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Can AIC values between different weighed models be compared to select the best model (ie the model with the lowest weighted AIC)?

For example, if my response variable is the 'Average Sales Per Person' where this equals to (Sum of Sales / Number of People), so naturally I would like to assign more weight to groups with higher number of people.

I run the following two models:

Gamma

glm(formula = AvrSales ~ x + y, family = Gamma(link = "identity"),weights=NumPeople)

Null deviance: 692476  on 2181  degrees of freedom   
Residual deviance: 574155  on 2171  degrees of freedom

AIC: 28802851

Normal

glm(formula = AvrSales ~ x + y, family = gaussian(link = "identity"), 
    weights = NumPeople)

Null deviance: 5.1948e+10  on 2181  degrees of freedom   
Residual deviance: 4.4921e+10  on 2171  degrees of freedom

AIC: 33158

Using AIC as a model selection criteria, would the Normal model then be selected since it has a lower AIC? Or are both models bad at explaining the response since the Residual Deviance is so high?


If I remove the weights, then the opposite conclusion can be reached.

Gamma (with out weights)

glm(formula = AvrSales ~ x + y, family = Gamma(link = "identity"))

Null deviance: 10903  on 2181  degrees of freedom   
Residual deviance: 10685  on 2171  degrees of freedom

AIC: 25738

Normal (with out weights)

glm(formula = AvrSales ~ x + y, family = gaussian(link = "identity"))

Null deviance: 847754154  on 2181  degrees of freedom   
Residual deviance: 824882849  on 2171  degrees of freedom

AIC: 34239

What makes sense here? If I must use weights inside my model, how is then possible to compare different models subjectively? Any advice, or references to literature would be greatly appreciated.

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2 Answers 2

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Your question seems to be more geared towards selecting the right response variable distribution rather than typical usage of AIC, which is for selecting the variables to include in the model. Typically we choose the correct response distribution based on characteristics of the response variable. I don't believe there is a definitive rule for this; in practice it's somewhat depends on your judgment and exploratory analysis. For example, we typically use the Gamma distribution when our data exhibits heteroscedasticity. Often in financial data this is the case, where the variance of your response can be expressed as a function of the mean. Also, the Gamma distribution is always nonzero, so again for your sales data this might be more appropriate. Also, note that we often use a log link instead of an identity link.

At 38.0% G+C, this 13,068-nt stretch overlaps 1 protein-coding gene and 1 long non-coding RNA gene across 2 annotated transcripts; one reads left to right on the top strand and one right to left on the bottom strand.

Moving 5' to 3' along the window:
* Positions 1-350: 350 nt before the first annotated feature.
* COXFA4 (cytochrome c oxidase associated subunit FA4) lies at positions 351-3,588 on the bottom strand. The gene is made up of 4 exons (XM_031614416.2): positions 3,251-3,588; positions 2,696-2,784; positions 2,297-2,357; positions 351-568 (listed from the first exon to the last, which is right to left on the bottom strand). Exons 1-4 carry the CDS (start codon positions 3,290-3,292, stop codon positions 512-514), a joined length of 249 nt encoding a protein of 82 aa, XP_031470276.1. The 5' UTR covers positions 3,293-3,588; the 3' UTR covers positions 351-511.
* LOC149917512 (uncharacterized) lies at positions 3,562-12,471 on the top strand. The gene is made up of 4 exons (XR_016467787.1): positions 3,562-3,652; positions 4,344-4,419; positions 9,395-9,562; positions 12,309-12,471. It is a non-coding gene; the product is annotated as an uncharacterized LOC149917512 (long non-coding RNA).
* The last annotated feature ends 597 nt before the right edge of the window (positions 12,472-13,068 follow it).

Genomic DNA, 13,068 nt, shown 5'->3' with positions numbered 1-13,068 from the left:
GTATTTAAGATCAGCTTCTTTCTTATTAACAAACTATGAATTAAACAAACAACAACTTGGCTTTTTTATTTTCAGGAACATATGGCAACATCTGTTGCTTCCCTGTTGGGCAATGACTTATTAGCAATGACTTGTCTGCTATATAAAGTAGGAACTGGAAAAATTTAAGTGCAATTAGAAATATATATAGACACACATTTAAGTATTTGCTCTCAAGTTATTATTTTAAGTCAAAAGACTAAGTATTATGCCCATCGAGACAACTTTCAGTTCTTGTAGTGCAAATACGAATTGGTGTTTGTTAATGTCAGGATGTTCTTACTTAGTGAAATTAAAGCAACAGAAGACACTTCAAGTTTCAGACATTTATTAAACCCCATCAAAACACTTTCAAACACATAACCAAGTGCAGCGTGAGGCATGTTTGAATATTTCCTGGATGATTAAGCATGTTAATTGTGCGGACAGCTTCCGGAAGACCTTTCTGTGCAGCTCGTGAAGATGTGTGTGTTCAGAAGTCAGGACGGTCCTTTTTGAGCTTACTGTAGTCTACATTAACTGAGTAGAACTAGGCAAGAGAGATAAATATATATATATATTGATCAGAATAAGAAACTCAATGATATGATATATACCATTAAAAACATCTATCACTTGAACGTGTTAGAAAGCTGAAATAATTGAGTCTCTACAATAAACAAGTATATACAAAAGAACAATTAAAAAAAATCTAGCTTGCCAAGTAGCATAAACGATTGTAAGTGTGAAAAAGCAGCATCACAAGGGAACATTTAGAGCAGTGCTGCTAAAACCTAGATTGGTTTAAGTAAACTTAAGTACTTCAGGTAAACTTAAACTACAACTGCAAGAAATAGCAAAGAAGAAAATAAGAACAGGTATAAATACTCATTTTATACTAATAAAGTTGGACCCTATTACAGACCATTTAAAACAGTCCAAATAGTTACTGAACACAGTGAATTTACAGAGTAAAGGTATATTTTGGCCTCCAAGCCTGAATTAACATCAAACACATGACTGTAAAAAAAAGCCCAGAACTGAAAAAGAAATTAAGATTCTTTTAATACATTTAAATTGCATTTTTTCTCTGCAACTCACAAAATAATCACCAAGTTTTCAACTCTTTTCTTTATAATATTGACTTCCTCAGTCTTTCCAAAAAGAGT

Your second model using Gaussian (or Normal) with a identity link is identical to an OLS; I presume you know this already. This means that all of the restrictive assumptions with OLS apply here too.

I've never been comfortable using AIC alone in selecting the response distribution. Maybe someone else can weigh in on the specifics here.


You'd probably get a more solid answer by using a cross-validation technique. I won't go into details here, but if you have enough data, why not use K-Fold CV to test which model fits better?

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  • $\begingroup$ Thanks AdmiralWen, while I agree than simply looking at AIC is an incomplete way of picking a mode, I was more getting at what are some pitfalls of examing AIC results from a weighted model. If AIC is loosely translated as the likelihood of underlying distribution re-creating the sample data...what does then the weighted AIC translate? Is it simply the likelihood of underlying distribution recreating a the weighted sample data? Just looking for a better way to explain my self the interaction of weights and AIC/LL. Thanks for the help! -Senna $\endgroup$
    – Senna
    Commented Jul 11, 2015 at 23:03
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    $\begingroup$ What makes model selection a worthwhile exercise in this setting? $\endgroup$ Commented Jan 3, 2018 at 12:08
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I think there are possible two questions here:

  1. Should you differential weight observations in your regression set up
  2. If you do weight observations, is AIC still a valid test criteria?

First, yes, you should differentially weight observations when each observation has contains a quantifiably different amount of experience or knowledge. In your example, yes, it makes sense to weight by Number of People.

Then, once you have decided to weight, all statistical model assessment should be on this weighted data, including AIC.

You AIC results tell you that if you care about predicting observations, or rows in your dataframe correctly, then Normal is better, but if you care about predicting correctly weighted by Number of People, then Gamma is better.

Your example here is hopefully contrived because you wouldn't use either a Normal or Gamma distribution, which take continuous variables along all real numbers (Normal) or all positive numbers (Gamma) to model a fraction Average Sales = Sales / Reps.

A better modeling setup would be Total Sales = N Reps * GLM(x1, x2) where the GLM can be interpreted as a productivity rate.

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